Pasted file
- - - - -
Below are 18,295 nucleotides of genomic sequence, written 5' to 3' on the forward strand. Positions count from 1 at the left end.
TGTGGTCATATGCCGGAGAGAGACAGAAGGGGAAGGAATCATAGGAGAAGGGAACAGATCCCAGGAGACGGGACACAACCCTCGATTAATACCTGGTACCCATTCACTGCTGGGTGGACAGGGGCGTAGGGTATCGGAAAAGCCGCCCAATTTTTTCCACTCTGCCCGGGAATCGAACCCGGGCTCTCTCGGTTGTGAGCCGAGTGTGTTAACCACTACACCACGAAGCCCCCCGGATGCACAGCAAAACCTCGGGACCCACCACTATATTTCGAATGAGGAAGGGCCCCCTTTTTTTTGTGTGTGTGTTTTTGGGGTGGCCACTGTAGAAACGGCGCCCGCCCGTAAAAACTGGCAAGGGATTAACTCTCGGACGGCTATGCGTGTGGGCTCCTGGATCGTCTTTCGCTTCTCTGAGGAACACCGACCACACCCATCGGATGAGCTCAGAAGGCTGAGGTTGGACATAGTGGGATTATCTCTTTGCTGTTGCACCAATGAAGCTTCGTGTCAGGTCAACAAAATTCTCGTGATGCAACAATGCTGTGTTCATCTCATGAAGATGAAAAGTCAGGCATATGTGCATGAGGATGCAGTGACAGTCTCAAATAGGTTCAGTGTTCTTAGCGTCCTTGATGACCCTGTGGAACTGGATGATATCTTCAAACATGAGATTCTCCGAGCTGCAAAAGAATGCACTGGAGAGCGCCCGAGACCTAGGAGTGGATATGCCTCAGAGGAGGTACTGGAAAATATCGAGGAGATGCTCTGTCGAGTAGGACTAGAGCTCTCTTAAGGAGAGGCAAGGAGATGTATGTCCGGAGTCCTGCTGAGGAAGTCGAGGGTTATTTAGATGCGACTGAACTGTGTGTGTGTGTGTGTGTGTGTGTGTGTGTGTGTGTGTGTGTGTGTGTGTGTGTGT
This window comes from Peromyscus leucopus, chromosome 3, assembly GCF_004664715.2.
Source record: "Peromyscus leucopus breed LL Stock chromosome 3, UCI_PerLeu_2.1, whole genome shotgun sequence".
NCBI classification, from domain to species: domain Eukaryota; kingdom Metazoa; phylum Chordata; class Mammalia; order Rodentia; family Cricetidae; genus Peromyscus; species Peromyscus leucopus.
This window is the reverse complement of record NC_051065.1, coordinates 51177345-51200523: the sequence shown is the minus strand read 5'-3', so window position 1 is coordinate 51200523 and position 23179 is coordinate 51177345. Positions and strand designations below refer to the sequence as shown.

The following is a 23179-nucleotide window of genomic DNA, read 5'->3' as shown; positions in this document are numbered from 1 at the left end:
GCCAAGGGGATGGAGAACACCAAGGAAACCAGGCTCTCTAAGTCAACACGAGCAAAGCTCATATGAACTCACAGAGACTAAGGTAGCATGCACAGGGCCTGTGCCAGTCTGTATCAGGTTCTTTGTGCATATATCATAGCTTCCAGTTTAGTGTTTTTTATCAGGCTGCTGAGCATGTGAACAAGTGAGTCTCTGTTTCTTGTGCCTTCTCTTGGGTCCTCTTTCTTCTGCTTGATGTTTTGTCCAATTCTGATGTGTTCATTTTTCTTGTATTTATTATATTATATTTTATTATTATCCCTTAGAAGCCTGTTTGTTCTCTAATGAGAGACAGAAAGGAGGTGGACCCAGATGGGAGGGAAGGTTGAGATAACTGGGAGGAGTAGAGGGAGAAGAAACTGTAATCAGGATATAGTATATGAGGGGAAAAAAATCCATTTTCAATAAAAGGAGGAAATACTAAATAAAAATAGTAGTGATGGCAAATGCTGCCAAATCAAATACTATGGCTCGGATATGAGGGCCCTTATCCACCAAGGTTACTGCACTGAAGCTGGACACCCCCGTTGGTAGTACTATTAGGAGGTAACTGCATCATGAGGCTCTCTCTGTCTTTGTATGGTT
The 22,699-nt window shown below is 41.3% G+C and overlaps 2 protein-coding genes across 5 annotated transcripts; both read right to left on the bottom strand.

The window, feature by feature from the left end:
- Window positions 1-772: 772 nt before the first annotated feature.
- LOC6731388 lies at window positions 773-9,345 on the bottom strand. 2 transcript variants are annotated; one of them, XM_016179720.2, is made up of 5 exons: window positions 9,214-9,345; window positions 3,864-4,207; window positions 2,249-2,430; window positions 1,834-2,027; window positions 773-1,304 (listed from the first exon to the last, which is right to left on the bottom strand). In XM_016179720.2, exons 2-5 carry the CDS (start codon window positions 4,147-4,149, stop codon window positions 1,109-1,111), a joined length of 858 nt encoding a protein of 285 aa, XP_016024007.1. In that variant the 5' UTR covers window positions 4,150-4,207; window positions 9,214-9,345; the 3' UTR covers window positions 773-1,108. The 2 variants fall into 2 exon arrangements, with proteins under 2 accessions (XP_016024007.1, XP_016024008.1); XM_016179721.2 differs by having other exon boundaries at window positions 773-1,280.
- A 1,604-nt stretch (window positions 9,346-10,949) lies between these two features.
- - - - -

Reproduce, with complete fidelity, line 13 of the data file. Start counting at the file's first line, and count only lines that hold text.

- A 1,604-nt stretch (window positions 9,346-10,949) lies between these two features.